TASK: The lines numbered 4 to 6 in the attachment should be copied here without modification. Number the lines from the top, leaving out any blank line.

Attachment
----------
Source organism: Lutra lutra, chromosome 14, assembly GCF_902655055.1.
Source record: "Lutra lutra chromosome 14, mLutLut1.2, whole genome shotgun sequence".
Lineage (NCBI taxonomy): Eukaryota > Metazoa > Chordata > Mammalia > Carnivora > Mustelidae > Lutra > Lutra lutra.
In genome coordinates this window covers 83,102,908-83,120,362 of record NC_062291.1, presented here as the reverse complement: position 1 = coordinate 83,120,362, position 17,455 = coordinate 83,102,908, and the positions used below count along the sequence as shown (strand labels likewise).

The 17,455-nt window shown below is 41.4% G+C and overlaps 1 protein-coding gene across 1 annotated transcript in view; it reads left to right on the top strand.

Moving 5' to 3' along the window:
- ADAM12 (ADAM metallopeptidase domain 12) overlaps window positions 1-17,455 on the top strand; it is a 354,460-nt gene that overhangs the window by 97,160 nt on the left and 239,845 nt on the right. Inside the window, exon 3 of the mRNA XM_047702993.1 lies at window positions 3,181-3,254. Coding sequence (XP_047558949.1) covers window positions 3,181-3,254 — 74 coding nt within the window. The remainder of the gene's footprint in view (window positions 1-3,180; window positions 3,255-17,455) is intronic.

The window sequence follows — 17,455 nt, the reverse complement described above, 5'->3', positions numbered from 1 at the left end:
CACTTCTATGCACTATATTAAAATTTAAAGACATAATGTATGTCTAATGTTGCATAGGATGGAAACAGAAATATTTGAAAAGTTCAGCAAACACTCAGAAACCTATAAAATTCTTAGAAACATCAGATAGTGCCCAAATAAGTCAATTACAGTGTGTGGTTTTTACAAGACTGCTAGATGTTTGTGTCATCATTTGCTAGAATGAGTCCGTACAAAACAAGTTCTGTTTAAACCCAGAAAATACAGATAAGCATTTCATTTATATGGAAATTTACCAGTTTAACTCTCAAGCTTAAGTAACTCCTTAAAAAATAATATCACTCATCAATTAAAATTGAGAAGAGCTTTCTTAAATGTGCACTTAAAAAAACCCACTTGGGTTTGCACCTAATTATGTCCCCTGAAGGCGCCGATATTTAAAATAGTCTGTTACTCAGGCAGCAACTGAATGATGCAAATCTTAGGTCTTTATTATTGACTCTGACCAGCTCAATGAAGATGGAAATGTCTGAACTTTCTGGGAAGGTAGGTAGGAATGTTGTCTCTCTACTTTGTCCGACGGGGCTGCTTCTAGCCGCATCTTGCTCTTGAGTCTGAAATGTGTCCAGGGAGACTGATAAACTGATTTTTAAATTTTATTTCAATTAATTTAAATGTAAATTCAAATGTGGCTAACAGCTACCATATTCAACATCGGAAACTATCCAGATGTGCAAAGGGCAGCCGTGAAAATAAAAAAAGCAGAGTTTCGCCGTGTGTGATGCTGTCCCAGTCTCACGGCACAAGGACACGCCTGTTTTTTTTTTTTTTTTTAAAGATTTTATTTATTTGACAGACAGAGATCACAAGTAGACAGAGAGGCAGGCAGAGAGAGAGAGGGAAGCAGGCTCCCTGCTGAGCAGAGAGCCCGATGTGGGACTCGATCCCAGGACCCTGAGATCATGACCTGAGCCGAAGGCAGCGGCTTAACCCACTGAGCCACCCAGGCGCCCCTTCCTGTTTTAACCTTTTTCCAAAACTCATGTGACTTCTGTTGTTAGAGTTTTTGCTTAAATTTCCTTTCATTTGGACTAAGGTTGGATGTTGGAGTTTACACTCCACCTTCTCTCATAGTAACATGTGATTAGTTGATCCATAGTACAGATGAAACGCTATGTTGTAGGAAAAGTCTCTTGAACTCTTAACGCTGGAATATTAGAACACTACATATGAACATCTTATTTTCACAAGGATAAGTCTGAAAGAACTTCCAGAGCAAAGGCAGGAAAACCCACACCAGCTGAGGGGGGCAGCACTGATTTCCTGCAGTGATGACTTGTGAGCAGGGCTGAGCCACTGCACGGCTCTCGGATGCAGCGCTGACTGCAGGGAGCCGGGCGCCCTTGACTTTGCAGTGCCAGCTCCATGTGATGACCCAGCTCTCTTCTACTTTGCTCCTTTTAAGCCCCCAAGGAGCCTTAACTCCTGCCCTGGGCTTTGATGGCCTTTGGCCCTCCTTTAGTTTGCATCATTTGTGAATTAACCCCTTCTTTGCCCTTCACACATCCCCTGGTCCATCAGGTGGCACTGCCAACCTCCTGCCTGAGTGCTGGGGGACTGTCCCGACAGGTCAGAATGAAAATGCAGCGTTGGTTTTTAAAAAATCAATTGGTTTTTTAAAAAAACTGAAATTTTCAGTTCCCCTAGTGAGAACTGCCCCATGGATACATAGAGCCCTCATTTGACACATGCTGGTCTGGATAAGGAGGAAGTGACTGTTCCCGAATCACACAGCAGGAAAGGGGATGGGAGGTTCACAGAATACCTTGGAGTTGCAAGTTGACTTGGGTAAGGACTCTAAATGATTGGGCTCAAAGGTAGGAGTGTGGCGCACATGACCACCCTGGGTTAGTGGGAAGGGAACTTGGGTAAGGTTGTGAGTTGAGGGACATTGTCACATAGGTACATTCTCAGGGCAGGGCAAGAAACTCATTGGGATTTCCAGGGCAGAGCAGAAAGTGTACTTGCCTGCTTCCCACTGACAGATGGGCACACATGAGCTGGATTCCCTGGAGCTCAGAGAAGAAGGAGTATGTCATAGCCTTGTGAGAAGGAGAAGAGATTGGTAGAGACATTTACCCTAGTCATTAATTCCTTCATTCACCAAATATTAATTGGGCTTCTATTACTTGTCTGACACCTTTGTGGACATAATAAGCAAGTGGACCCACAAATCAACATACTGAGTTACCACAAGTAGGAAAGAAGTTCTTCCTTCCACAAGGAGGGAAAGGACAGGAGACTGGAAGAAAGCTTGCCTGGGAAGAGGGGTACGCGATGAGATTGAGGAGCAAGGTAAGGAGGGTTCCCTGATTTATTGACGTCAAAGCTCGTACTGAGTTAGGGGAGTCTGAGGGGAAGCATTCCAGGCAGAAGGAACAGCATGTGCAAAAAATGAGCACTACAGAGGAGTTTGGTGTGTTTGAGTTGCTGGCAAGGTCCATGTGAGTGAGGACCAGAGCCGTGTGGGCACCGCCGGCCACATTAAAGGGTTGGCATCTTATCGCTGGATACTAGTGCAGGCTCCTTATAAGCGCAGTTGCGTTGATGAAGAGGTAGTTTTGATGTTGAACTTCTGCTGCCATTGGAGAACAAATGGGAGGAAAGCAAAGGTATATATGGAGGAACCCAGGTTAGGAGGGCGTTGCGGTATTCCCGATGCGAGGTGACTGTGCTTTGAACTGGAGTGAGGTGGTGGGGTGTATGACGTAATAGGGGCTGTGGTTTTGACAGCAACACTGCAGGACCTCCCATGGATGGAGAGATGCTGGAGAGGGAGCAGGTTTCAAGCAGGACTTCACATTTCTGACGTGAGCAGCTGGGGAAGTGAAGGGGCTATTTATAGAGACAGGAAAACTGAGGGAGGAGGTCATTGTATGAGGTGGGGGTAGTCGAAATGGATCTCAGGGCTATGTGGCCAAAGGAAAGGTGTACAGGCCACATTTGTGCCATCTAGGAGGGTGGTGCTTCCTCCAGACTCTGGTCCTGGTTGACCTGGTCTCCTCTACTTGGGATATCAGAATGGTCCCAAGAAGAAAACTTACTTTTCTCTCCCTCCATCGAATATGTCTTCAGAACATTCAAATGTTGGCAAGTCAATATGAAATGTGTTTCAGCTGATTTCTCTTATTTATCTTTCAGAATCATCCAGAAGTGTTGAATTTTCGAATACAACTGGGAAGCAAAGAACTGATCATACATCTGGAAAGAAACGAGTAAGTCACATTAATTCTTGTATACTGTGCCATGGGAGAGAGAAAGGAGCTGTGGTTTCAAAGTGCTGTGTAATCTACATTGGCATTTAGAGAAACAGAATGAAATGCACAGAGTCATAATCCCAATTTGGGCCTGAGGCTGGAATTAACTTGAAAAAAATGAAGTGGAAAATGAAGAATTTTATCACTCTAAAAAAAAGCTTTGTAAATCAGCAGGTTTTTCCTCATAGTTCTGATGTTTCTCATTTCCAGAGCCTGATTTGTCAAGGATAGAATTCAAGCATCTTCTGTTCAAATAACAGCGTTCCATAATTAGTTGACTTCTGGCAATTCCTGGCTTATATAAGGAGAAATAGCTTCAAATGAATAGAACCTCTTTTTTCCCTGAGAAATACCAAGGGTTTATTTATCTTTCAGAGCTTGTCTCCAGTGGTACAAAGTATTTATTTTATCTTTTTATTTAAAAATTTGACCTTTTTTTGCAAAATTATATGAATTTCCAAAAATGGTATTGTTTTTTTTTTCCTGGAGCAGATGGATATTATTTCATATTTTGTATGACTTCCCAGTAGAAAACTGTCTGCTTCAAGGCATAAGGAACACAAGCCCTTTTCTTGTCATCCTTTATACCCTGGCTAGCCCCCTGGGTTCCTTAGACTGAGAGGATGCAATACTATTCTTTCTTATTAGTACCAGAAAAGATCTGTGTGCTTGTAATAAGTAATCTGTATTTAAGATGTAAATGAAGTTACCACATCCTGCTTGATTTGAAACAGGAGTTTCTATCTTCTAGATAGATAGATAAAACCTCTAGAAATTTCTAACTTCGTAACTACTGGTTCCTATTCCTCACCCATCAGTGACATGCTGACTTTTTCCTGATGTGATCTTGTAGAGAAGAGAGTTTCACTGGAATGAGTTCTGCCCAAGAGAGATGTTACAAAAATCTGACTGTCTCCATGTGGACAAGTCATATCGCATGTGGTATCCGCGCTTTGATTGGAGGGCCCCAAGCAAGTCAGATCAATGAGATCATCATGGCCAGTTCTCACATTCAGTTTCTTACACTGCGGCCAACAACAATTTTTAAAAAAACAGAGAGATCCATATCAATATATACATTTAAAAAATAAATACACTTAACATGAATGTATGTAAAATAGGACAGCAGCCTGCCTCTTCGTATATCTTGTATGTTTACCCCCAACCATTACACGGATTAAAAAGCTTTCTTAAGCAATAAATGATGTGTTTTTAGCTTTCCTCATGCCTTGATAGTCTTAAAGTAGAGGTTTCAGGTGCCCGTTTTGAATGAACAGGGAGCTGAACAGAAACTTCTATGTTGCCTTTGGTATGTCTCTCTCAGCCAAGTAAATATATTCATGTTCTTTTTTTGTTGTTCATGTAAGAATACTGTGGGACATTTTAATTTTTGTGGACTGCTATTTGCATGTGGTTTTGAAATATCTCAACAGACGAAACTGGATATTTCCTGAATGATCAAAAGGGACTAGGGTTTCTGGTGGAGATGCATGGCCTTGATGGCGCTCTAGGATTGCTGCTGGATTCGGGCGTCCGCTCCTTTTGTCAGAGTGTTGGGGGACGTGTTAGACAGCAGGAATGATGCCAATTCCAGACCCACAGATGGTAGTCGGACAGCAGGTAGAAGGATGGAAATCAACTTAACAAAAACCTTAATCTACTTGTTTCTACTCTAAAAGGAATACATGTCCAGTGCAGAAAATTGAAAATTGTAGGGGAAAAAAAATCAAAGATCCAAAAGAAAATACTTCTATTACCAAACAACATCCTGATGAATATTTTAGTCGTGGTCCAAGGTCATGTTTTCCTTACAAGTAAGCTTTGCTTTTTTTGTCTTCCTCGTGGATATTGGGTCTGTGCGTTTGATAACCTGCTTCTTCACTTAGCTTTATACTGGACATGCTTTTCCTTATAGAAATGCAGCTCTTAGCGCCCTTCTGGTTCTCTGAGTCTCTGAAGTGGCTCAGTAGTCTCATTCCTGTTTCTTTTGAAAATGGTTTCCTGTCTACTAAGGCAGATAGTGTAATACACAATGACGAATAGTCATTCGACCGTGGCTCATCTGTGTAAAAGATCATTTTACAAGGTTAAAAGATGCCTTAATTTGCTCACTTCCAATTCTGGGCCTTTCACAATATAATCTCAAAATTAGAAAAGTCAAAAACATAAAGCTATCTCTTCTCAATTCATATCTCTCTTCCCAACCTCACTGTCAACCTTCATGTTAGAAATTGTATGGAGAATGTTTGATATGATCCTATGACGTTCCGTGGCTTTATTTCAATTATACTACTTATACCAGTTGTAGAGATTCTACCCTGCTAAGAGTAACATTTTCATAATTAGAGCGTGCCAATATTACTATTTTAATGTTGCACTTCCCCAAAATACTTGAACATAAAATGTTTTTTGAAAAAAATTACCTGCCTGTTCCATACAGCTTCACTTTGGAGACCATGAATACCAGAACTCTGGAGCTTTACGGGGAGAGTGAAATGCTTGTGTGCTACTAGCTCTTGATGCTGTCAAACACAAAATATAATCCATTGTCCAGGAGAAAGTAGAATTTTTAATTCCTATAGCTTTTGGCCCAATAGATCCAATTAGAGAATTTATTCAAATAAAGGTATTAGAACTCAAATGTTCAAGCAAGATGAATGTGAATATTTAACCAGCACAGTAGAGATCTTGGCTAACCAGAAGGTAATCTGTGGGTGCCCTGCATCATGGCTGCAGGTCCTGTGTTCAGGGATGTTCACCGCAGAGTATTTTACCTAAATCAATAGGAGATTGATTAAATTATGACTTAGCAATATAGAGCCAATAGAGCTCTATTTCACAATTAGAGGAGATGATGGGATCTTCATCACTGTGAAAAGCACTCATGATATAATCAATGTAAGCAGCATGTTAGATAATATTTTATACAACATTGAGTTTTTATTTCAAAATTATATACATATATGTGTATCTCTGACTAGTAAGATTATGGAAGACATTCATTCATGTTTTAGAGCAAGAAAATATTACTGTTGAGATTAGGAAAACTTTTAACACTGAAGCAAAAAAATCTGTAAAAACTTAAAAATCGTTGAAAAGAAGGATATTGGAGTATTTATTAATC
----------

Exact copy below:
In genome coordinates this window covers 83,102,908-83,120,362 of record NC_062291.1, presented here as the reverse complement: position 1 = coordinate 83,120,362, position 17,455 = coordinate 83,102,908, and the positions used below count along the sequence as shown (strand labels likewise).

The 17,455-nt window shown below is 41.4% G+C and overlaps 1 protein-coding gene across 1 annotated transcript in view; it reads left to right on the top strand.

Moving 5' to 3' along the window: